The news: How much should you trust LinkedIn?
According to a new lawsuit, not very much. Valleywag reports via the Recorder that LinkedIn is being sued in California for alleged violations of consumer protection laws by giving protected data on work history to potential employers. This would violate the privacy of its users and potentially exposing them to harm. The plaintiffs allege that LinkedIn's "search for references" function, which allows users to find possible references for job applicants without the applicants' knowledge or consent, created an illegal marketplace of potentially inaccurate work histories in violation of the Fair Credit Reporting Act.
Why this is important: Basically, the idea is that LinkedIn data-mined profiles to find links to other users and then sold off that information to anyone willing to pay. In doing so, LinkedIn allowed recruiters and managers to find previous bosses and coworkers who users didn't want them to contact.
The plaintiffs say that the service gave anyone willing to pay the ability to "anonymously dig into the employment history of any LinkedIn member and make hiring and firing decisions based upon the information they gather, without the knowledge of the member and without safeguards in place as to the accuracy of the information that the potential employer has obtained."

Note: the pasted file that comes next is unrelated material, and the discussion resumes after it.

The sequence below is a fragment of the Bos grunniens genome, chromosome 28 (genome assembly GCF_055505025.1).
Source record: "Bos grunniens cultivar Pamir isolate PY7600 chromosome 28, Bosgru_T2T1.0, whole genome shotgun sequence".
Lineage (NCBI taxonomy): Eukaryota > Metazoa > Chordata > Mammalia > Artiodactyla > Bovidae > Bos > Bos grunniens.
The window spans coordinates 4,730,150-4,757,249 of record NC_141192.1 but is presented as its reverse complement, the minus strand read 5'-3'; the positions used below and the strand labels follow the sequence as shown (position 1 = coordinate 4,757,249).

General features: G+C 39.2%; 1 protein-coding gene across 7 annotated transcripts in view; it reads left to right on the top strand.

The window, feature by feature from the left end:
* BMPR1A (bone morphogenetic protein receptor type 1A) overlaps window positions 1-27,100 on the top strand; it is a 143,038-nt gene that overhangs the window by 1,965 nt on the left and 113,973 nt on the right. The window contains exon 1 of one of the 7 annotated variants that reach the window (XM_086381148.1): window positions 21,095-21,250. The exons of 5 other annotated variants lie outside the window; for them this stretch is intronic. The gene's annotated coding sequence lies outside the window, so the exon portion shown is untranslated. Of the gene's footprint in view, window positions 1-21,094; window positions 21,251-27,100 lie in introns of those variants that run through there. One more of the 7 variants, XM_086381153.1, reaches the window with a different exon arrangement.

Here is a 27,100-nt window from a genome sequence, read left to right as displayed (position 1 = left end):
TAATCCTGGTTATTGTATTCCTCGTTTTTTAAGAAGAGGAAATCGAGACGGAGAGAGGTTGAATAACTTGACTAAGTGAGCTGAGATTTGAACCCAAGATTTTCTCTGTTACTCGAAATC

Imagine that you left a previous job on good terms with other employees, but left behind a boss or coworker who hated you for any number of reasons. LinkedIn's "search for references" feature could result in that person being able to anonymously badmouth you, resulting in difficulties finding future work or even losing your current position.
This isn't just theoretical. Courthouse News reports that four plaintiffs in the suit all claim this is exactly what happened to them, and LinkedIn illegally profited from it.
It isn't the first time, either: LinkedIn has come under fire for alleged violations of its users' privacy before. In June, a federal court ordered a lawsuit over the company's email practices to proceed. In that case, users alleged that LinkedIn illegally accessed their email accounts, stole their contacts and then proceeded to spam them with sign-up offers. In 2014, the company settled another lawsuit after losing 6.5 million hashed passwords and agreed to implement the standard security procedures used by most of the rest of the industry.
Basically, just because LinkedIn doesn't have access to the kind of compromising personal stuff (like drunk selfies) you might see on Facebook or Instagram doesn't mean its data poses no risk to you. And with close to 100% of employers using it, job-seekers find themselves in the uncomfortable position of trading their work histories to a potentially untrustworthy third party or missing out on a lot of opportunities. That's bad.